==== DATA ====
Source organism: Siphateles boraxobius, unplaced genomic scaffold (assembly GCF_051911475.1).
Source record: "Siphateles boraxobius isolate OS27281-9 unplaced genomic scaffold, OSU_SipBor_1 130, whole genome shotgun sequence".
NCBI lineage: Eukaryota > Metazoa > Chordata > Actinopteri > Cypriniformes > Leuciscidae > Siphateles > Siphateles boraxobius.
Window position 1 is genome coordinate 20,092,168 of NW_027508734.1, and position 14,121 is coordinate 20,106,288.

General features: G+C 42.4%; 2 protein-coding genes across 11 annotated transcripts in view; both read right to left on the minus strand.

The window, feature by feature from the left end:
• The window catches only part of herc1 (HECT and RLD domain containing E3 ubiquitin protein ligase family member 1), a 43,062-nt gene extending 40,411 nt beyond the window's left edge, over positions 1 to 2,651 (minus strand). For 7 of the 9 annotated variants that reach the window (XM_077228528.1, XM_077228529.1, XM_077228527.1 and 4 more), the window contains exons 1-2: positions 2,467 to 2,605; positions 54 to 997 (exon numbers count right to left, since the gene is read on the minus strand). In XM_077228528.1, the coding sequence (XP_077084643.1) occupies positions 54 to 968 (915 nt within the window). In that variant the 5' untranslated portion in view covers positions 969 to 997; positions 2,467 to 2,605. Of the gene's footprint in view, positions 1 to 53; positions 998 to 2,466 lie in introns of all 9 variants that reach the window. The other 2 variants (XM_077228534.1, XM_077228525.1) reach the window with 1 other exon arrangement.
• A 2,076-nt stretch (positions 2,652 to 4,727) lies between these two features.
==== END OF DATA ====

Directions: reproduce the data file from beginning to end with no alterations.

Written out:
Source organism: Siphateles boraxobius, unplaced genomic scaffold (assembly GCF_051911475.1).
Source record: "Siphateles boraxobius isolate OS27281-9 unplaced genomic scaffold, OSU_SipBor_1 130, whole genome shotgun sequence".
NCBI lineage: Eukaryota > Metazoa > Chordata > Actinopteri > Cypriniformes > Leuciscidae > Siphateles > Siphateles boraxobius.
Window position 1 is genome coordinate 20,092,168 of NW_027508734.1, and position 14,121 is coordinate 20,106,288.

General features: G+C 42.4%; 2 protein-coding genes across 11 annotated transcripts in view; both read right to left on the minus strand.

The window, feature by feature from the left end:
• The window catches only part of herc1 (HECT and RLD domain containing E3 ubiquitin protein ligase family member 1), a 43,062-nt gene extending 40,411 nt beyond the window's left edge, over positions 1 to 2,651 (minus strand). For 7 of the 9 annotated variants that reach the window (XM_077228528.1, XM_077228529.1, XM_077228527.1 and 4 more), the window contains exons 1-2: positions 2,467 to 2,605; positions 54 to 997 (exon numbers count right to left, since the gene is read on the minus strand). In XM_077228528.1, the coding sequence (XP_077084643.1) occupies positions 54 to 968 (915 nt within the window). In that variant the 5' untranslated portion in view covers positions 969 to 997; positions 2,467 to 2,605. Of the gene's footprint in view, positions 1 to 53; positions 998 to 2,466 lie in introns of all 9 variants that reach the window. The other 2 variants (XM_077228534.1, XM_077228525.1) reach the window with 1 other exon arrangement.
• A 2,076-nt stretch (positions 2,652 to 4,727) lies between these two features.